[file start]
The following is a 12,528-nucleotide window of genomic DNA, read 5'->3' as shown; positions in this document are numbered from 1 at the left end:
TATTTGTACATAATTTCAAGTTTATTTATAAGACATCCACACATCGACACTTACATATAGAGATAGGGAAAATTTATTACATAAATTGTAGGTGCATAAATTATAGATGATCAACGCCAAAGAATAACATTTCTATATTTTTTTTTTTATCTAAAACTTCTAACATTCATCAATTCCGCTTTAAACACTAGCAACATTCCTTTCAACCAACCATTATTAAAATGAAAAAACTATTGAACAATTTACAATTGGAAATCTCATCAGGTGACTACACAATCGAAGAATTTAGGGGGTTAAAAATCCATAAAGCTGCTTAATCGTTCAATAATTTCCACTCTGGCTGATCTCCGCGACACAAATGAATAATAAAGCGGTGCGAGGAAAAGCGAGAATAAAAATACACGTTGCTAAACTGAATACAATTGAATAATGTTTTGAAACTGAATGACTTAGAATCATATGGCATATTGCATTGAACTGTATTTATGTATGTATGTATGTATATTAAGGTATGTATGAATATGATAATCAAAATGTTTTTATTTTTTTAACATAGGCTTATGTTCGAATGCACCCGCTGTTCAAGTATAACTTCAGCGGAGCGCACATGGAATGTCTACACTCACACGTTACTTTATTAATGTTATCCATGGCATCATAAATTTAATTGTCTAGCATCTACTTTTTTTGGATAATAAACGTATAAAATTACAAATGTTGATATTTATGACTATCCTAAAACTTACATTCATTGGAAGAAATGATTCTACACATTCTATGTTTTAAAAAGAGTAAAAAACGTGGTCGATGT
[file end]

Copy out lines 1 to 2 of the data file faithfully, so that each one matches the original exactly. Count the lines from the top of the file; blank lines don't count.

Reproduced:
The following is a 12,528-nucleotide window of genomic DNA, read 5'->3' as shown; positions in this document are numbered from 1 at the left end:
TATTTGTACATAATTTCAAGTTTATTTATAAGACATCCACACATCGACACTTACATATAGAGATAGGGAAAATTTATTACATAAATTGTAGGTGCATAAATTATAGATGATCAACGCCAAAGAATAACATTTCTATATTTTTTTTTTTATCTAAAACTTCTAACATTCATCAATTCCGCTTTAAACACTAGCAACATTCCTTTCAACCAACCATTATTAAAATGAAAAAACTATTGAACAATTTACAATTGGAAATCTCATCAGGTGACTACACAATCGAAGAATTTAGGGGGTTAAAAATCCATAAAGCTGCTTAATCGTTCAATAATTTCCACTCTGGCTGATCTCCGCGACACAAATGAATAATAAAGCGGTGCGAGGAAAAGCGAGAATAAAAATACACGTTGCTAAACTGAATACAATTGAATAATGTTTTGAAACTGAATGACTTAGAATCATATGGCATATTGCATTGAACTGTATTTATGTATGTATGTATGTATATTAAGGTATGTATGAATATGATAATCAAAATGTTTTTATTTTTTTAACATAGGCTTATGTTCGAATGCACCCGCTGTTCAAGTATAACTTCAGCGGAGCGCACATGGAATGTCTACACTCACACGTTACTTTATTAATGTTATCCATGGCATCATAAATTTAATTGTCTAGCATCTACTTTTTTTGGATAATAAACGTATAAAATTACAAATGTTGATATTTATGACTATCCTAAAACTTACATTCATTGGAAGAAATGATTCTACACATTCTATGTTTTAAAAAGAGTAAAAAACGTGGTCGATGT